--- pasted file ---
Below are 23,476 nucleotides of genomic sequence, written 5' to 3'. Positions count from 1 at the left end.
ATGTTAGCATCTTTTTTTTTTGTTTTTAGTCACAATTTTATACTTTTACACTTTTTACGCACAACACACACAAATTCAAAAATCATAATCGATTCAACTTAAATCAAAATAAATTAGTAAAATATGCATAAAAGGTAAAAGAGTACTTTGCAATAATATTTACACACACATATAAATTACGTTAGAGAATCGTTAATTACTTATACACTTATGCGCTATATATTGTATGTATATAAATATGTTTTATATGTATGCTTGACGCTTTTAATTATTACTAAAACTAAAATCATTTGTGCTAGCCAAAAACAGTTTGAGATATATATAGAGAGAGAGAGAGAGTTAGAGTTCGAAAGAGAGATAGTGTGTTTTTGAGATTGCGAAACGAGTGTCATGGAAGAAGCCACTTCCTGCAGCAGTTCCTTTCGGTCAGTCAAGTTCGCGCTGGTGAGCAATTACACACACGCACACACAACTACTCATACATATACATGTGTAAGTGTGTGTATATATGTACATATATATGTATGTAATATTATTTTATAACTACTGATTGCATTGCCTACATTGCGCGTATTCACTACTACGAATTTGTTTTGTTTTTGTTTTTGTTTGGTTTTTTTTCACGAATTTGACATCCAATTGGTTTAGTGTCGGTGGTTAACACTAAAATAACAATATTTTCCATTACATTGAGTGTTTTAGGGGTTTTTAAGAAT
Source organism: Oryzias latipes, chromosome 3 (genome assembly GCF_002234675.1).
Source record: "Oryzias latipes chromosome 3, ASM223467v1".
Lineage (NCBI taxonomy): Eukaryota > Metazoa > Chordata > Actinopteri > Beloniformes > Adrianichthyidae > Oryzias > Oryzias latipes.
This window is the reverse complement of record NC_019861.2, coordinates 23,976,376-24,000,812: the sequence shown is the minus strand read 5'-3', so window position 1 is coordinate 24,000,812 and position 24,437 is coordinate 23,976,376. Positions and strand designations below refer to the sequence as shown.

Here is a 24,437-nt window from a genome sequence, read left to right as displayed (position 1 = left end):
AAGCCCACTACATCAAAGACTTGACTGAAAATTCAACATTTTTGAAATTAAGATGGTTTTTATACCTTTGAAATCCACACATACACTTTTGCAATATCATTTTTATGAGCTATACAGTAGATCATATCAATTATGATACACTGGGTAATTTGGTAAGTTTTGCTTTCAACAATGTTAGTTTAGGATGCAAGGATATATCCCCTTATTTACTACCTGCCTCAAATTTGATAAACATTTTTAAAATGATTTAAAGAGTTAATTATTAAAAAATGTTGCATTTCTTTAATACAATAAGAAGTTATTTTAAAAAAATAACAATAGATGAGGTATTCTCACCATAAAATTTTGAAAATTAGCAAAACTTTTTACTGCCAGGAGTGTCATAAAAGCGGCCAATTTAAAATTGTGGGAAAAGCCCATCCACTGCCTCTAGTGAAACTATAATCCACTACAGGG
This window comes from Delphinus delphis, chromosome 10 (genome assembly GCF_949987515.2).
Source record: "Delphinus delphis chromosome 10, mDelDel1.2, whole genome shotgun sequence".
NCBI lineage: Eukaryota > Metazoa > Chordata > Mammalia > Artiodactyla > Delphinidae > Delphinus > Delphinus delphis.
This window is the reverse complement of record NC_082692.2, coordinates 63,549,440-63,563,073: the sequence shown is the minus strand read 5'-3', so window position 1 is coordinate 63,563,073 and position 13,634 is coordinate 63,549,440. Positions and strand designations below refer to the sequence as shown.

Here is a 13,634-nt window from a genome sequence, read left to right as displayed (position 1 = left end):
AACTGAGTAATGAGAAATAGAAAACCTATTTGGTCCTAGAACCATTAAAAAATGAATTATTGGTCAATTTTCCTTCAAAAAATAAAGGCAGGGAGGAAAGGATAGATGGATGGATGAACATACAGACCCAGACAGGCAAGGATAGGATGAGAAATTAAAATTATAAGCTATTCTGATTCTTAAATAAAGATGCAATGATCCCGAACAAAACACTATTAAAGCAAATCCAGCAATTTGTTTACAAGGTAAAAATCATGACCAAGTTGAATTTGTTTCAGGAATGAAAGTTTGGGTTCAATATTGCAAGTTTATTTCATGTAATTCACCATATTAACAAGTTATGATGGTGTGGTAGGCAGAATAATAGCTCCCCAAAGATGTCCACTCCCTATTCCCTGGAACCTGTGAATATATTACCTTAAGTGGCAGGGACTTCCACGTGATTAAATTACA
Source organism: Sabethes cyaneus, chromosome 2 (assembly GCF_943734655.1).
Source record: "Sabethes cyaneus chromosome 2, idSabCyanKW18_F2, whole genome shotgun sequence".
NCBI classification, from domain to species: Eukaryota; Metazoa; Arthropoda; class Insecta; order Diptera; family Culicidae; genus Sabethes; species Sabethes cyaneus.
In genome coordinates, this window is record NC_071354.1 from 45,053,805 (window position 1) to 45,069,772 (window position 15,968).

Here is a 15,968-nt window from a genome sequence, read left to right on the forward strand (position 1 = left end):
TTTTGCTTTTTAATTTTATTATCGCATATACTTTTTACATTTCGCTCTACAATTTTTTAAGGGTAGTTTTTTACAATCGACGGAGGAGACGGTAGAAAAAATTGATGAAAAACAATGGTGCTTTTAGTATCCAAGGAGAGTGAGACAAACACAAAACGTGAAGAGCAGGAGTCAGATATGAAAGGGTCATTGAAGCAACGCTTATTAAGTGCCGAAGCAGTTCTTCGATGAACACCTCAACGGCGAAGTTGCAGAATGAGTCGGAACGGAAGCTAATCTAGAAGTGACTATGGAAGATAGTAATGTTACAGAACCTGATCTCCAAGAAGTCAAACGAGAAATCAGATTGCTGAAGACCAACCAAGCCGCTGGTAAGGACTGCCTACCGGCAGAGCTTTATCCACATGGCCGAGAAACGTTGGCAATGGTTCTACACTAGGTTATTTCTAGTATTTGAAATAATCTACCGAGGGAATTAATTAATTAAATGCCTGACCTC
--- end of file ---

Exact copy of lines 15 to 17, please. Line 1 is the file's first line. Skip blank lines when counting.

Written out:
Source organism: Sabethes cyaneus, chromosome 2 (assembly GCF_943734655.1).
Source record: "Sabethes cyaneus chromosome 2, idSabCyanKW18_F2, whole genome shotgun sequence".
NCBI classification, from domain to species: Eukaryota; Metazoa; Arthropoda; class Insecta; order Diptera; family Culicidae; genus Sabethes; species Sabethes cyaneus.